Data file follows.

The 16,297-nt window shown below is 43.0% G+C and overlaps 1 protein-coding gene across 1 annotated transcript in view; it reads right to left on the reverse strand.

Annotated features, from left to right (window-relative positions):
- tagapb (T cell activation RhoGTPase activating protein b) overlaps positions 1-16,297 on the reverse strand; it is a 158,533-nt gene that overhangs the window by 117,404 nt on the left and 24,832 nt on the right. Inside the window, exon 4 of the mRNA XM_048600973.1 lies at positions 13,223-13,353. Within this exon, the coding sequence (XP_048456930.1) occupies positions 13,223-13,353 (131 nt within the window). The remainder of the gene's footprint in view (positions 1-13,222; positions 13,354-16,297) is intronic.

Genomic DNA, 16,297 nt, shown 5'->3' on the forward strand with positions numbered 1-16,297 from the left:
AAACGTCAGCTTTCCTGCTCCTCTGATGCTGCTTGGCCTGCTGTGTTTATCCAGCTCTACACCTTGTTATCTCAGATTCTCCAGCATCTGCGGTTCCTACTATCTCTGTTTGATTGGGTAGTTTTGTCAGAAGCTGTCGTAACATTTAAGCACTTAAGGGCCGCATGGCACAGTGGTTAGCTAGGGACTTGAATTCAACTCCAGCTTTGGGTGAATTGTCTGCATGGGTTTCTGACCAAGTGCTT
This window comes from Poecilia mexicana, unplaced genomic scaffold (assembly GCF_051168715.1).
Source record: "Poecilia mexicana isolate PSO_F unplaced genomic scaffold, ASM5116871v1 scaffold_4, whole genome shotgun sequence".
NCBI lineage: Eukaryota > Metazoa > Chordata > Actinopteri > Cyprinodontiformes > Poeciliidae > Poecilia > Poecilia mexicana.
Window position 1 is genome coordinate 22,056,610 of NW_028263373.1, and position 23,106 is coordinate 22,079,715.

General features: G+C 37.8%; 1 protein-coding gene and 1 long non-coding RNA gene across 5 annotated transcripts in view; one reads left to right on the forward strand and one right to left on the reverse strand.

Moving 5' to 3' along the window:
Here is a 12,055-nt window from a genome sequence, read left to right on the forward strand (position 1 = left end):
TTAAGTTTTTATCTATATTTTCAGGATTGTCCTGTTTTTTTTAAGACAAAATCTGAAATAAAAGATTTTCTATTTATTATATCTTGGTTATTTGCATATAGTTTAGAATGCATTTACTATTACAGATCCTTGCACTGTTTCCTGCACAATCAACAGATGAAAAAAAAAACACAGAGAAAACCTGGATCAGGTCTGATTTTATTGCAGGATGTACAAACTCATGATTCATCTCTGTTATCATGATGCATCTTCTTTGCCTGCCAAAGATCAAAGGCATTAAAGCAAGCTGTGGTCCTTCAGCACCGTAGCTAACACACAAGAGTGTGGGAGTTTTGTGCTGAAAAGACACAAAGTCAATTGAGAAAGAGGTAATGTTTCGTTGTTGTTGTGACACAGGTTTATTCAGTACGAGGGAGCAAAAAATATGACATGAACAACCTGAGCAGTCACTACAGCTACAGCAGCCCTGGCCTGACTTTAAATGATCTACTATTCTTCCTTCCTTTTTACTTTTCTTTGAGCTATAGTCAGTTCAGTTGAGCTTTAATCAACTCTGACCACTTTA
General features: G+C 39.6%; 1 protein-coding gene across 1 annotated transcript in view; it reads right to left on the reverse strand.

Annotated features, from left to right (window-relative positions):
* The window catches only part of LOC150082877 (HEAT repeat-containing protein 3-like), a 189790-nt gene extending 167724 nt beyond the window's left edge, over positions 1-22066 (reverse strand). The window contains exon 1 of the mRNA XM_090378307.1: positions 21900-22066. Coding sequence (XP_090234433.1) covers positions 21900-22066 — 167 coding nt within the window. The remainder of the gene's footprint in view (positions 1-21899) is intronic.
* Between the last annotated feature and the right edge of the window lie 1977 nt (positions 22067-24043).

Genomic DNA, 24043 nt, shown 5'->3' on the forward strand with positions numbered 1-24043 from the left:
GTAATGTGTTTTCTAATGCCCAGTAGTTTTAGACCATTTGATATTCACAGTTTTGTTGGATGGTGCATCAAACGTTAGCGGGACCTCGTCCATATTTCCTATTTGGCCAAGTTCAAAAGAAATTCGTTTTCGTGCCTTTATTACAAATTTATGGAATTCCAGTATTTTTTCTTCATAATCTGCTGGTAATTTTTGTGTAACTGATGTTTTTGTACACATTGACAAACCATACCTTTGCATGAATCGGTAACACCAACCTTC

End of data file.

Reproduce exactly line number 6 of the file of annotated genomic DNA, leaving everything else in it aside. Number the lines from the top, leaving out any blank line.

This window comes from Poecilia mexicana, unplaced genomic scaffold (assembly GCF_051168715.1).